This week, while commemorating the anniversary of the war in Tskhinvali, Medvedev rejected the narrative of the “Lost Day” film, announcing that the decision to use force against Georgia was taken “at the right time” and “the decision of a rocket attack was taken at 4 a.m., August 8 .” In the passage about an authorized rocket attack, Medvedev is apparently referring to the order to attack Georgian cities and military bases with ballistic Tochka-M and Iskander missiles. According to Medvedev, “Those who speak different, do not know, or are lying – such decisions are taken by only one man, the Commander-in-Chief, and that was me.” Medvedev insisted the decision was not easy “since we recognized until August 26  the foreign state of Georgia [with sovereignty over Abkhazia and South Ossetia].” Medvedev added, “We had special relations with Abkhazia and South Ossetia, but also talked about the territorial integrity of Georgia, though we understood this was practically impossible” (Interfax, August 9).
The “Lost Day” film and the comments by Putin and Medvedev have revealed a great deal: that the invasion of Georgia in August 2008 was indeed a preplanned aggression and that so-called “Russian peacekeepers” in South Ossetia and Abkhazia were in fact the vanguard of the invading forces that were in blatant violation of Russia’s international obligations and were training and arming the separatist forces. The admission by Putin that Ossetian separatist militias acted as an integral part of the Russian military plan transfers legal responsibility for acts of ethnic cleansing of Georgian civilians and mass marauding inside and outside of South Ossetia to the Russian military and political leadership. Putin’s admission of the prewar integration of the Ossetian separatist militias into the Russian General Staff war plan puts into question the integrity of the independent European Union war report, written by Swiss diplomat Heidi Tagliavini that accused the Georgians of starting the war and attacking Russian “peacekeepers,” which, according to Tagliavini, warranted a Russian military response (www.ceiig.ch/pdf/IIFFMCG_Volume_I.pdf).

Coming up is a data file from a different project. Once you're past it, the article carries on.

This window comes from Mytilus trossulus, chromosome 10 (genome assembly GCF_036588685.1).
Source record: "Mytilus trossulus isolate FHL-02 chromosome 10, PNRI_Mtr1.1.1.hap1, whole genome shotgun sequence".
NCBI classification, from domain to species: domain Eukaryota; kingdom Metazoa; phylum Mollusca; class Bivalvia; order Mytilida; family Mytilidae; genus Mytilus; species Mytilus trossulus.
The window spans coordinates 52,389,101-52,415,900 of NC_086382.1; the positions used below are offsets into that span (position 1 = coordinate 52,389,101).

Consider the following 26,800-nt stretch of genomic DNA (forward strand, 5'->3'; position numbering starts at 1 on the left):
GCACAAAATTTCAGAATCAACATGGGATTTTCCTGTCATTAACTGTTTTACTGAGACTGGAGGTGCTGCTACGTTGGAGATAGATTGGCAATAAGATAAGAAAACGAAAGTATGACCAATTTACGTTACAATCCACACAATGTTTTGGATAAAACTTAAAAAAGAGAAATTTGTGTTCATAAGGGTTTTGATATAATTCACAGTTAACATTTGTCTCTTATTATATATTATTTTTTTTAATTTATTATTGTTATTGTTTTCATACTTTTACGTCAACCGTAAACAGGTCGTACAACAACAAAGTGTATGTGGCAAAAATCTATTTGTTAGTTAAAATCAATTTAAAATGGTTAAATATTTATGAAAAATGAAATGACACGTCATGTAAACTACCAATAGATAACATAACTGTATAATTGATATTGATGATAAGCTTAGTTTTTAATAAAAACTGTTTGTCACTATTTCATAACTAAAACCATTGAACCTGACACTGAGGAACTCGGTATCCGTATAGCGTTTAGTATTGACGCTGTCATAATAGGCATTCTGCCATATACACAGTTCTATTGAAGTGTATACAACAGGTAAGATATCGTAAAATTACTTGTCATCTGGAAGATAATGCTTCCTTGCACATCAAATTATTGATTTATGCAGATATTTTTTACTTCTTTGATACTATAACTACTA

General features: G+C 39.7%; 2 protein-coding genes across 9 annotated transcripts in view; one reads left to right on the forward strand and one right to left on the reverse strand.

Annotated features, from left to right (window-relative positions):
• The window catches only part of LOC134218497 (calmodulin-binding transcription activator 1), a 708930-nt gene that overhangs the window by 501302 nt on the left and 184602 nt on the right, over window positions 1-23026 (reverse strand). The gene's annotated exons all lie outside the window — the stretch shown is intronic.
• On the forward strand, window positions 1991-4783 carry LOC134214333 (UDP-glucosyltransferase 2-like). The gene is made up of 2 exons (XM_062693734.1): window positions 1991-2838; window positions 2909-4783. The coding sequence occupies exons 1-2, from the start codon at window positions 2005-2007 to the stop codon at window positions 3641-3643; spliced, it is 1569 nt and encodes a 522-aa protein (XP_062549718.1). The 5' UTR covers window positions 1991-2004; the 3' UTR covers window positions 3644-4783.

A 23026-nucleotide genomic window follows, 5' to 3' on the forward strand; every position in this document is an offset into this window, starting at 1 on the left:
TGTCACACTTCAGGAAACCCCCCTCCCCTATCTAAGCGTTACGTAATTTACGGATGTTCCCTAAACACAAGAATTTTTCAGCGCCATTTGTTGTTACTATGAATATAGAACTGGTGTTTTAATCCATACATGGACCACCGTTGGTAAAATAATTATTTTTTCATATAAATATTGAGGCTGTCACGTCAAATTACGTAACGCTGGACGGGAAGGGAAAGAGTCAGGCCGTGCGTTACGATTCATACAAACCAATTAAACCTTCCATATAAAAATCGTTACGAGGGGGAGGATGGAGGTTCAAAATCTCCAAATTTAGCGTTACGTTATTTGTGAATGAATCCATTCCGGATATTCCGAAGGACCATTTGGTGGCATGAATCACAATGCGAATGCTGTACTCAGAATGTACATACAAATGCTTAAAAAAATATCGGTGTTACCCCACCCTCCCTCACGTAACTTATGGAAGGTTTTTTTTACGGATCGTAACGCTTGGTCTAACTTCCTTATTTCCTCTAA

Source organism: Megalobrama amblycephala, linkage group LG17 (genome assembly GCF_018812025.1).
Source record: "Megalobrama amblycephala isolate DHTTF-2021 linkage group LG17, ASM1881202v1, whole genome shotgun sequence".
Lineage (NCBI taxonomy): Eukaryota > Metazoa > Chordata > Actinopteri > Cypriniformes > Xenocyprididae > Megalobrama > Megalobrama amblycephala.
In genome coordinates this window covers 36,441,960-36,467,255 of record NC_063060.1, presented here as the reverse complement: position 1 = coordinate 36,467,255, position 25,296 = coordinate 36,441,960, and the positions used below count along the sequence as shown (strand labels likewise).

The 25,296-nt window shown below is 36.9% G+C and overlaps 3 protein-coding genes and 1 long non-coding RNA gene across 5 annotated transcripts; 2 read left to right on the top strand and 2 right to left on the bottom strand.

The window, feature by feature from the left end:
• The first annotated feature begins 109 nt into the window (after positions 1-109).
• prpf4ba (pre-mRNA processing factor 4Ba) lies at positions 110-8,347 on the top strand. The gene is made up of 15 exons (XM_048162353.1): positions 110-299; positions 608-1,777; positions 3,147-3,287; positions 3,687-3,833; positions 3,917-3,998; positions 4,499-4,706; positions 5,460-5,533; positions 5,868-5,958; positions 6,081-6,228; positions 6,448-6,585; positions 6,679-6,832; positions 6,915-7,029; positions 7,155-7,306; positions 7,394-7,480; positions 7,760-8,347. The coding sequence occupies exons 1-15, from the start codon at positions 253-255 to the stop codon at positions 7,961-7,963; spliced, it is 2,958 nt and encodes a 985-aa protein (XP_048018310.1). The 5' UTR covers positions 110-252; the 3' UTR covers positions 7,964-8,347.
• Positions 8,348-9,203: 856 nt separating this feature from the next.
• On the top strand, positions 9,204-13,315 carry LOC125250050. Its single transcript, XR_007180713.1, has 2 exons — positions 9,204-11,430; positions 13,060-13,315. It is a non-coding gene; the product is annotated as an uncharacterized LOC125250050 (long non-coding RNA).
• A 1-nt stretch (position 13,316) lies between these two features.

After agreeing not to seek reelection for a second term as President and becoming Prime Minister last May, Medvedev has been visibly sidelined on the Moscow political scene and has been struggling to assert himself. The “Lost Day,” which praises Putin as the great statesman and brands Medvedev a coward, has been interpreted as a move by Putin’s entourage in the Kremlin to undermine Medvedev and possibly initiate his ouster (Moskovsky Komsomolets, August 9).
In response to the “Lost Day” controversy, the Georgian Foreign Ministry has issued a statement calling the international community to “demand from Russia nonuse of force against Georgia” (www.newsgeorgia.ru, August 9). However, Putin does not seem to expect any censure from Brussels or Washington, where the Barack Obama administration is continuing to appease Moscow with its luckless “reset” policy. Most likely the Russian General Staff today has another “plan” of invading and occupying the rest of Georgia, while the decision to go and when, as last time, will be decided by the same one person – Putin.